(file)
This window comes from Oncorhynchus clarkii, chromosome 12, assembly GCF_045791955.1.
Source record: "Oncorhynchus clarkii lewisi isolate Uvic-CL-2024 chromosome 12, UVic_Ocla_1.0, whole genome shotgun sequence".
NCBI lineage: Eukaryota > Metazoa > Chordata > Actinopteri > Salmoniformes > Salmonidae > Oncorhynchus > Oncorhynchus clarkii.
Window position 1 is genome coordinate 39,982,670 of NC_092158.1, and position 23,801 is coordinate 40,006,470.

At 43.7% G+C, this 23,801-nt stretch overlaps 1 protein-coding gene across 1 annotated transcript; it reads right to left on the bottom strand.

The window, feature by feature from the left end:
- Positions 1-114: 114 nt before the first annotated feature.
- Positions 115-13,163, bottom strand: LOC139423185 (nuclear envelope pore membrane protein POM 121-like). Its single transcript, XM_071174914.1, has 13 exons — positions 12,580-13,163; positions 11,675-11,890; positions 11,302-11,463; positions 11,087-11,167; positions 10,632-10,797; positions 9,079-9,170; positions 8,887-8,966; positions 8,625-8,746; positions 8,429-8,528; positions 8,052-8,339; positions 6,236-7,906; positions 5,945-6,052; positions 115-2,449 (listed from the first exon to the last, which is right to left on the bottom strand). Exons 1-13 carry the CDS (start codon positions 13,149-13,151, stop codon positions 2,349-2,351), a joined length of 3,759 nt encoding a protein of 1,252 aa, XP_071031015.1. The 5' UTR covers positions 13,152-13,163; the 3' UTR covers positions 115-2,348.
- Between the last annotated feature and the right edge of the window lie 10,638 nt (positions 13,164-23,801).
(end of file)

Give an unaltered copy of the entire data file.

This window comes from Oncorhynchus clarkii, chromosome 12, assembly GCF_045791955.1.
Source record: "Oncorhynchus clarkii lewisi isolate Uvic-CL-2024 chromosome 12, UVic_Ocla_1.0, whole genome shotgun sequence".
NCBI lineage: Eukaryota > Metazoa > Chordata > Actinopteri > Salmoniformes > Salmonidae > Oncorhynchus > Oncorhynchus clarkii.
Window position 1 is genome coordinate 39,982,670 of NC_092158.1, and position 23,801 is coordinate 40,006,470.

At 43.7% G+C, this 23,801-nt stretch overlaps 1 protein-coding gene across 1 annotated transcript; it reads right to left on the bottom strand.

The window, feature by feature from the left end:
- Positions 1-114: 114 nt before the first annotated feature.
- Positions 115-13,163, bottom strand: LOC139423185 (nuclear envelope pore membrane protein POM 121-like). Its single transcript, XM_071174914.1, has 13 exons — positions 12,580-13,163; positions 11,675-11,890; positions 11,302-11,463; positions 11,087-11,167; positions 10,632-10,797; positions 9,079-9,170; positions 8,887-8,966; positions 8,625-8,746; positions 8,429-8,528; positions 8,052-8,339; positions 6,236-7,906; positions 5,945-6,052; positions 115-2,449 (listed from the first exon to the last, which is right to left on the bottom strand). Exons 1-13 carry the CDS (start codon positions 13,149-13,151, stop codon positions 2,349-2,351), a joined length of 3,759 nt encoding a protein of 1,252 aa, XP_071031015.1. The 5' UTR covers positions 13,152-13,163; the 3' UTR covers positions 115-2,348.
- Between the last annotated feature and the right edge of the window lie 10,638 nt (positions 13,164-23,801).